Most people love to play with the newest tech toys, especially geeks. This may not seem like a huge deal, but when the geeks of a major corporation want their company to start using something new certain things need to be thought about carefully. Not everyone is able to adapt to new technology as easily as the IT department may be able to, and that can cause some stressful situations. Technology is constantly adapting and advancing. It is important to stay up to date, but some people are going to need more help getting there than others. Without help, people are likely to fall so far behind that they may not be willing to try to catch back up. Below is an image that shows just how quickly technology changes.
If we just look at the changes that have happened since the year 2000, it is amazing to see how far we have come in a short time. It also shows how easy it is to fall behind. For example, my mother still owns a Motorola Razr just like the one shown above. Not only does she still use a Razr, but she has backups in case hers ever quits. She is so far behind that she gets completely lost when she tries to use a more modern phone. She also struggles with laptops, tablets, and basically any modern technology. Obviously my mother’s lack of technological adoption only hurts her, but what happens when an entire corporation is either reluctant to accept new technologies or pushed into them without proper guidance?
What causes drives for new technology to fail? Our book gives us three reasons:
It’s too late: Like with my mother, if the push for trying new things happens too late it is hard to get people to change. If you wait too long to try to adopt new technology you are doomed before you even start.
IT people are too focused on the technology: If users start to complain about the new technology the IT peoples’ likely reaction is going to be to try and fix whatever they are complaining about. The problem is, normally the complaint goes much deeper than that. Rather than admit that they are being resistant to the change, users will complain about a certain feature that they do not like. IT people need to be aware of this deeper issue when rolling out a new technology and not just focus on fixing the tech issues.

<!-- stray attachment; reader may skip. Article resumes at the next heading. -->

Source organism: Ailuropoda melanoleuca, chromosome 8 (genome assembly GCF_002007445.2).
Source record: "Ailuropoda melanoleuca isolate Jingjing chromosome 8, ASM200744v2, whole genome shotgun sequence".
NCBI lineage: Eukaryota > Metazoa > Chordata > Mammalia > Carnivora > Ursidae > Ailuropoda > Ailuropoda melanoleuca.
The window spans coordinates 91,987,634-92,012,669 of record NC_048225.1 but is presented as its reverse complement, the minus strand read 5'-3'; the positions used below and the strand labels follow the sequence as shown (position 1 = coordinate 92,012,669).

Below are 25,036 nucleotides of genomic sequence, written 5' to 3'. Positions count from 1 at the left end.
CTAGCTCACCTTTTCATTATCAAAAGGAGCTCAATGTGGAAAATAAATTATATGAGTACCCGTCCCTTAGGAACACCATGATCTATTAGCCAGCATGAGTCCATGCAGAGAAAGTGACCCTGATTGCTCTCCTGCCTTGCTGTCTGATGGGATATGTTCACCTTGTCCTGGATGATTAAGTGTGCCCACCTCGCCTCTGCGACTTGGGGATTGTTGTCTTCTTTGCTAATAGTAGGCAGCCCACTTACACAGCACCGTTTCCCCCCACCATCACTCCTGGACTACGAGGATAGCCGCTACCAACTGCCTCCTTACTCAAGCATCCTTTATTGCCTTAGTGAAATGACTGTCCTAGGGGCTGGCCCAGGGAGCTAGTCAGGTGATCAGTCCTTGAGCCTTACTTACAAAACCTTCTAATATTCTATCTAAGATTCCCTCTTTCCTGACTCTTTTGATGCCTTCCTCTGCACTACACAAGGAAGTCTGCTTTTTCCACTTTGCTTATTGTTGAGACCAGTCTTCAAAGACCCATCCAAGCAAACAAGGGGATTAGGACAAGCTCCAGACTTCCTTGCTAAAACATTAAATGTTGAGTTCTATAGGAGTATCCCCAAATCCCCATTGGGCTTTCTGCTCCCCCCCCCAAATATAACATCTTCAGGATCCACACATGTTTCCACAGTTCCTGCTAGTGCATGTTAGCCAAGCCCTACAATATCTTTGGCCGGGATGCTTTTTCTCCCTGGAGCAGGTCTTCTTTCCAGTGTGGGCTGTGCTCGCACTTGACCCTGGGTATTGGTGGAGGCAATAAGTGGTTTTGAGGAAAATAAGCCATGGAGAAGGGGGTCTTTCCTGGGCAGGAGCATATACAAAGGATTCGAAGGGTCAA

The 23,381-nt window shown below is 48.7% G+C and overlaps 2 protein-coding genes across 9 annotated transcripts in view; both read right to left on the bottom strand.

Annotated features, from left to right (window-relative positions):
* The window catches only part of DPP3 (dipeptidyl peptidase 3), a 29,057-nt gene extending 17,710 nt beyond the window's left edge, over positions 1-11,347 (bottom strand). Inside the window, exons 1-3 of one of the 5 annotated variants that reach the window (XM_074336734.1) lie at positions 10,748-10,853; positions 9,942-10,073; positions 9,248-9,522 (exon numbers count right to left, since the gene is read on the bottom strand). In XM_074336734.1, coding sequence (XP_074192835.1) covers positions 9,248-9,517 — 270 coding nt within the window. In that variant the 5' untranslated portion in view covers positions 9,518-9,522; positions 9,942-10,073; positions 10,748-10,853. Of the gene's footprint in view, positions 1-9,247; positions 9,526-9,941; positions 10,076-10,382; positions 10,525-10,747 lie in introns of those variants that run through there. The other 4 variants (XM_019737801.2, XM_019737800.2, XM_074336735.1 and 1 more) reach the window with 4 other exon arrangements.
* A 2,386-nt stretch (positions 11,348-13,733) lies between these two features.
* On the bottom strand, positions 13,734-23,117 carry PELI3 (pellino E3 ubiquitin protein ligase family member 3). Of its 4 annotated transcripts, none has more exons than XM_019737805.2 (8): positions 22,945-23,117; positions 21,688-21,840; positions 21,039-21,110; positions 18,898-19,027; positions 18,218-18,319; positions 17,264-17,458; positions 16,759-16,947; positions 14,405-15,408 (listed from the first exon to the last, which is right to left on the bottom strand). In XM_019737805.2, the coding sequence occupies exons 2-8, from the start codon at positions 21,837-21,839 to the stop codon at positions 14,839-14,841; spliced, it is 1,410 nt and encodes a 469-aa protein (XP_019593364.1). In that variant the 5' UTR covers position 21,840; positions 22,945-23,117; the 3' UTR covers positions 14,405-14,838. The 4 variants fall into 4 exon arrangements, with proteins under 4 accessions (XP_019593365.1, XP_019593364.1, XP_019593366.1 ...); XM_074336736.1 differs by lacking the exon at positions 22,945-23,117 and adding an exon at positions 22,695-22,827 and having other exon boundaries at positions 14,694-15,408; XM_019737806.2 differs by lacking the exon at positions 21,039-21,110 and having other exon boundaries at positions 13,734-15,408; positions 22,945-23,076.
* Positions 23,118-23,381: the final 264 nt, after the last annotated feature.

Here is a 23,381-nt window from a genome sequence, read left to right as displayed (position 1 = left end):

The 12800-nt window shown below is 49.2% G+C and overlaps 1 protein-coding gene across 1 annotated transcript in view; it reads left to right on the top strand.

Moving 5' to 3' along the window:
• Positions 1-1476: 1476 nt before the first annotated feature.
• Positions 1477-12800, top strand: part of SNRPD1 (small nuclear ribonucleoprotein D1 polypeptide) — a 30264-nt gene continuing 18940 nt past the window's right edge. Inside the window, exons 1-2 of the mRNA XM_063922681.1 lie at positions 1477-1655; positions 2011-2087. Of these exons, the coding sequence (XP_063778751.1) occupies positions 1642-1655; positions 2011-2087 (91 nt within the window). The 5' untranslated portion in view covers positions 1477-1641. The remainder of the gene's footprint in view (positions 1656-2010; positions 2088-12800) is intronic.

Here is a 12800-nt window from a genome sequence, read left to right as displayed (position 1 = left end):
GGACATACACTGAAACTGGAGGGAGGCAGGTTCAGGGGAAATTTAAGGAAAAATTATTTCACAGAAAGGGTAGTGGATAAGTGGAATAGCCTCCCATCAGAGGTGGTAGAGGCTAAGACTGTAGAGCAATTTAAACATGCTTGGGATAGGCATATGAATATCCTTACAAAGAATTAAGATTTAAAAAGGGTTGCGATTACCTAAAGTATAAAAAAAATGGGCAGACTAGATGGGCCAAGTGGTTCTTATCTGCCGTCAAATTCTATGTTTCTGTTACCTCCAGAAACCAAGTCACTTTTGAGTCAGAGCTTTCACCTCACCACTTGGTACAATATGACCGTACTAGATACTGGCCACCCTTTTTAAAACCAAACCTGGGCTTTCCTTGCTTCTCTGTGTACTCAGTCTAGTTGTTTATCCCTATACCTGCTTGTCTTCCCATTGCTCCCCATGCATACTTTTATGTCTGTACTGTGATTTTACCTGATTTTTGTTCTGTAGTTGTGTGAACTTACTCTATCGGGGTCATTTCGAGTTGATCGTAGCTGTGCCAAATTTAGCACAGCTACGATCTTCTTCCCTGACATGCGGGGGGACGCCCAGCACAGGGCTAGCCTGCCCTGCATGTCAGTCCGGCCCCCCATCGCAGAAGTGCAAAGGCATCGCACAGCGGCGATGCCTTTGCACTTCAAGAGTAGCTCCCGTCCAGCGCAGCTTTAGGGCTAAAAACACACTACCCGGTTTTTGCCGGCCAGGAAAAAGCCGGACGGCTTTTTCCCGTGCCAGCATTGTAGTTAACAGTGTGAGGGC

IT ignores the importance of the experience: If you really want users to adapt well to a new technology, create a good first experience. Make sure you are there to answer questions and help out. Avoid just leaving them out to dry assuming that they will pick up on everything quickly. The better their first experience is, the more likely they are to embrace the new technology.
The steps to making that good first contact are:
Understand where the clients are coming from.
Imagine what could go wrong.
Plan ahead to avoid disasters/ promote good feeling.
Execute thoughtfully and flexibly.
Author, Clayton M. Christensen, wrote a book about the struggles of getting new things to take hold. The Innovator Dilemma is actually written for businesses and is about this very topic. Forbes says this about the book, “This book ought to chill any executive who feels bulletproof —and inspire entrepreneurs aiming their guns.” I think this would be a great book for any buisness leader to have. It may also be a good book for the head of an IT department to read before executing a massive change in a buisness.